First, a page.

Feb 01,2008 00:00
For a show that ran a scant three years, and was predictable, lighthearted, escapist entertainment, "Gilligan's Island" made a disproportionately deep impression on the American psyche, both in its initial run and in reruns. It's surprising how many people remember its catchphrases, can do an imitation of Thurston Howell III, or can belt out "The Ballad of Gilligan's Island."
The show debuted on CBS in September 1964 and played its theme song for the last prime-time time exactly three years later, having been on a different night each season, and at a progressively earlier time. The premise was the age-old shipwrecked-on-a-desert-island theme, as seen in countless New Yorker magazine and other cartoons.
This time it was the small sightseeing boat "Minnow" that ran into a storm and was wrecked on the shore of an unidentified island in the South Pacific. The castaway characters, at least on paper, were a stereotypical mix: the genial skipper Jonas Grumby and First Mate Gilligan, his inept sole crew member, the blowhard millionaire Thurston Howell III and the somewhat ditzy wife he called Lovey, the sexy movie star Ginger Grant, Professor Hinckley - actually a high school science teacher - and a naive country store clerk named Mary Ann Summers.
But the talented cast - from Bob Denver as Gilligan to Jim Backus as Mr. Howell to Tina Louise as Ginger - with their sharp comedic timing, managed to elevate the characters above their caricatures and keep audiences laughing, despite critics trashing it for its inanity. Of course, there was more than a little suspension of disbelief required - best not to ponder how they kept fed and clothed and hygienic for three years.
The 36 episodes of the first season were shot in black and white (later colorized), while the second season's 62 episodes were seen in glorious color. The theme song - co-written in a few minutes by series creator Sherwood Schwartz - underwent some changes as well. In the pilot and first season it had a calypso/Pacific islands beat and different lyrics, recorded by a group called The Wellingtons; the next two seasons it had a more conventional pop sound, with a touch of reggae, and it is thought to have been performed by a group called The Eligibles.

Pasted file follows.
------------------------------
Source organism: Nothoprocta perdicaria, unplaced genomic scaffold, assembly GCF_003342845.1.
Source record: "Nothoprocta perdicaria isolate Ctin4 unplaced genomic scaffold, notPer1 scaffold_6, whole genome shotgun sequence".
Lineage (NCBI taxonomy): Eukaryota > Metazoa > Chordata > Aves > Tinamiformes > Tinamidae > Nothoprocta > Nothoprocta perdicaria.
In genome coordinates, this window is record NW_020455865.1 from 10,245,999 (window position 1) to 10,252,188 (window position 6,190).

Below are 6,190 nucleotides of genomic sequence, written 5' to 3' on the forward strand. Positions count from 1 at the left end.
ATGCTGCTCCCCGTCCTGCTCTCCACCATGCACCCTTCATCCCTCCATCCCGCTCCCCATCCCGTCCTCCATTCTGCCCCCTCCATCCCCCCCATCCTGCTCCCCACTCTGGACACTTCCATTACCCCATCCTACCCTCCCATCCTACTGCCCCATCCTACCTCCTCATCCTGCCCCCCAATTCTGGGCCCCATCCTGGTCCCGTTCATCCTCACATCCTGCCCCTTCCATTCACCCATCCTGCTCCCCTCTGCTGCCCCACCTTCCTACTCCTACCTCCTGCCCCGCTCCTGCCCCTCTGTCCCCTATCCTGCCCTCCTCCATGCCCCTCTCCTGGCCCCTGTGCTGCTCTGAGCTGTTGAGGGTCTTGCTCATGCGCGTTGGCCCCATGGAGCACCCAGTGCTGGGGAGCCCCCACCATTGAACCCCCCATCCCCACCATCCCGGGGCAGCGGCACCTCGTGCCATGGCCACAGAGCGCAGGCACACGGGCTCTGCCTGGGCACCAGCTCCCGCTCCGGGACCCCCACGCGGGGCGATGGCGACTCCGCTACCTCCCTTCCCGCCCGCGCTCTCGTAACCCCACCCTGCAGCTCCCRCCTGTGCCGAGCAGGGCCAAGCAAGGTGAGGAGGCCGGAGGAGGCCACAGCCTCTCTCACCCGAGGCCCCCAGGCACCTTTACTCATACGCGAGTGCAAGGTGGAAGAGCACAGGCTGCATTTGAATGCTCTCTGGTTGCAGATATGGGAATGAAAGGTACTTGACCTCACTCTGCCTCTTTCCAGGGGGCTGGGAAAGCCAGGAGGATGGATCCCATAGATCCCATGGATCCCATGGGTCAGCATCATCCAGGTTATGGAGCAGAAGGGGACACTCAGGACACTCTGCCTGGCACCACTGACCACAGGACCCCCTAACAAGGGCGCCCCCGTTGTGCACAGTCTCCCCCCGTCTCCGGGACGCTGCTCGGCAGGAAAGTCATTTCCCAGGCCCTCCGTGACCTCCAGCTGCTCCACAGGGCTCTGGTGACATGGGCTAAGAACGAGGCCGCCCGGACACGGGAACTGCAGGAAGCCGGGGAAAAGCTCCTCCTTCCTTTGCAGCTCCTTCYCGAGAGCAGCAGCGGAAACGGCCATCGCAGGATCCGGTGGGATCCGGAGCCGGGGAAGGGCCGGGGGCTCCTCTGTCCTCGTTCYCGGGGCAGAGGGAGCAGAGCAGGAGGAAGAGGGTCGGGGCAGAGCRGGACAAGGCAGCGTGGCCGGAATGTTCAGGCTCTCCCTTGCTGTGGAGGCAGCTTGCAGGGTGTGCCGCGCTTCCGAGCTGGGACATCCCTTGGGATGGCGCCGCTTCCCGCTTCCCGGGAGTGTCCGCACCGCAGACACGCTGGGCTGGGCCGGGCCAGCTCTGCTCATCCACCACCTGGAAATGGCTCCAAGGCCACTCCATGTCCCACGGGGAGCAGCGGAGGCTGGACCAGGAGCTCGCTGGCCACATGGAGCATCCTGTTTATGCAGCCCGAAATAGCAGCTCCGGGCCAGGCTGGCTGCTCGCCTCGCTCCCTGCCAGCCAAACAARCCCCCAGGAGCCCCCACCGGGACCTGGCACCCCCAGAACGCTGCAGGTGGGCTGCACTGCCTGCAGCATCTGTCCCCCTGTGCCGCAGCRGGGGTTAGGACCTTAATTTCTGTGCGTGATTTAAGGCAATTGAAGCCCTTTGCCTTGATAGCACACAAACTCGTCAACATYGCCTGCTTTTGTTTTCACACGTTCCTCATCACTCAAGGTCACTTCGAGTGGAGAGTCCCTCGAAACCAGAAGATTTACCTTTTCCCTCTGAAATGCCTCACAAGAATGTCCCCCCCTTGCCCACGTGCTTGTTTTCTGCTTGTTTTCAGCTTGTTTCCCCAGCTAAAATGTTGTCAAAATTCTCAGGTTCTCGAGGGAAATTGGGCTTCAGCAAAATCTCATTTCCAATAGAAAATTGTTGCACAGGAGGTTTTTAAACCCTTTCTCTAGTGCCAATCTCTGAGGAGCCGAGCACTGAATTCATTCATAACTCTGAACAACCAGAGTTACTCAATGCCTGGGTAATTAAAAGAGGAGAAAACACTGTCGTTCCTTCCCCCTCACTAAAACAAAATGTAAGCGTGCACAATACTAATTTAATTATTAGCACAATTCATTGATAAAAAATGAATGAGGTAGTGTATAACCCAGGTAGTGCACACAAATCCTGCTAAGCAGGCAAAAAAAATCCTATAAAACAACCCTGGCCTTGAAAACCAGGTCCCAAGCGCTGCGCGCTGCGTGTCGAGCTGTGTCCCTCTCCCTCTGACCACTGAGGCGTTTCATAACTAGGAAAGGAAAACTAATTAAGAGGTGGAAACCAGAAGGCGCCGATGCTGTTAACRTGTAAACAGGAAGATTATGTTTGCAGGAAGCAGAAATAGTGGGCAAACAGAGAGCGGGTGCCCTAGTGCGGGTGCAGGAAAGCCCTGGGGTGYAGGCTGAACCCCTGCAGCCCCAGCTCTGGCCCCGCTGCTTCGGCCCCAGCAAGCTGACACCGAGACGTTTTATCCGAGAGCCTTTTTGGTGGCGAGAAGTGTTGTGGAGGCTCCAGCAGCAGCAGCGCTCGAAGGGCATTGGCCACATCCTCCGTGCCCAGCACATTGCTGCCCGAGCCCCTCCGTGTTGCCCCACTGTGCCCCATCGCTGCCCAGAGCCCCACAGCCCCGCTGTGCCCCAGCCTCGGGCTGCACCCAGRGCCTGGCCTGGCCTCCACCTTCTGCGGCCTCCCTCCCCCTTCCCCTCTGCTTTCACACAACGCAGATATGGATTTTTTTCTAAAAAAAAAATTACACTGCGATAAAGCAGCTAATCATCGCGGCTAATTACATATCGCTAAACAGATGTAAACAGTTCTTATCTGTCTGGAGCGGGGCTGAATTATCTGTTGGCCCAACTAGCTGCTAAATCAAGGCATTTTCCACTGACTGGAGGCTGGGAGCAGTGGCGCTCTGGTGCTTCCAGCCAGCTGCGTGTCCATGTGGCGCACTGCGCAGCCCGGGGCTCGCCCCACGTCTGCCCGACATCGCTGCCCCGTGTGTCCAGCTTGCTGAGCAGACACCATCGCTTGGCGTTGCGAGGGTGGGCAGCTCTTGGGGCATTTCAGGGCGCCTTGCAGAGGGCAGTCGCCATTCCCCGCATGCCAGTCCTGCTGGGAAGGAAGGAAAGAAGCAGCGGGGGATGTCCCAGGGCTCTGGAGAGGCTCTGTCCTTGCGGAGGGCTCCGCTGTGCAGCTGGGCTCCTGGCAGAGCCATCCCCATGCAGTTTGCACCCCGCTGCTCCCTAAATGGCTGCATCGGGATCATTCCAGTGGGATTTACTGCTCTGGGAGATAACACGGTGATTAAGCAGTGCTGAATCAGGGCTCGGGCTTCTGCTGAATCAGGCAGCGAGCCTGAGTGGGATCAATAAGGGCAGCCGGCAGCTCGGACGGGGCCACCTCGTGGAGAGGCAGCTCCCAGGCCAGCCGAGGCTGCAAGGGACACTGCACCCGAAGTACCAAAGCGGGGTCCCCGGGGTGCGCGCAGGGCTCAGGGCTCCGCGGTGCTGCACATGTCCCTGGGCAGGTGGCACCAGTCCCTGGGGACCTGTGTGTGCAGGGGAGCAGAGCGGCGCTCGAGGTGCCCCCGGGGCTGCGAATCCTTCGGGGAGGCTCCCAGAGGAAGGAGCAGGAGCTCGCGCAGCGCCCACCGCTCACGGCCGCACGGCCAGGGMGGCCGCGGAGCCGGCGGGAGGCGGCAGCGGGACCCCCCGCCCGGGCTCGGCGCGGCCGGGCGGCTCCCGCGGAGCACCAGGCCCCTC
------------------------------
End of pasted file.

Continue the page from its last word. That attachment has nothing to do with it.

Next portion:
The show did have an extended afterlife, with an endless series of reruns. In addition, there was a Saturday-afternoon animated version called "The New Adventures of Gilligan," to which five of the original cast - Bob Denver, Alan Hale Jr., Jim Backus, Natalie Schafer and Russell Johnson - lent their voices, running from 1974 to 1977, creating a fan base (and merchandising) of its own, and another, "Gilligan's Planet," in the 1982-83 season, as well as a successful two-part reunion special in 1978, "Rescue from Gilligan's Island," and a follow-up in 1979, "The Castaways on Gilligan's Island," with still another sequel in 1981, "The Harlem Globetrotters on Gilligan's Island."
If you want to make your Gilligan memories concrete, there are a number of items out there. From the '60s, there are a 1965 board game by Game Gems, showing Mr. Howell, Gilligan and the Skipper on the cover; a flip-type set of 55 Gilligan trading cards from Topps that create a mini-movie when fanned (now very collectible, the set can reach into the four figures); coloring books; and a "Gilligan's Island" book published by Whitman.
The next decade saw items based on the animated series, including a Milton Bradley "The New Adventures of Gilligan" board game, a Dip Dots design book with a 20-page booklet, watercolor paints and a brush. There were also a Playskool "Gilligan's Island Floating Island" boxed play set and soft rubber figures of Gilligan, the Skipper and Mary Ann.
Linda Rosenkrantz has edited Auction magazine and authored 15 books, including "The Baby Name Bible" (St. Martin's Press). She cannot answer letters personally.
© Copley News Service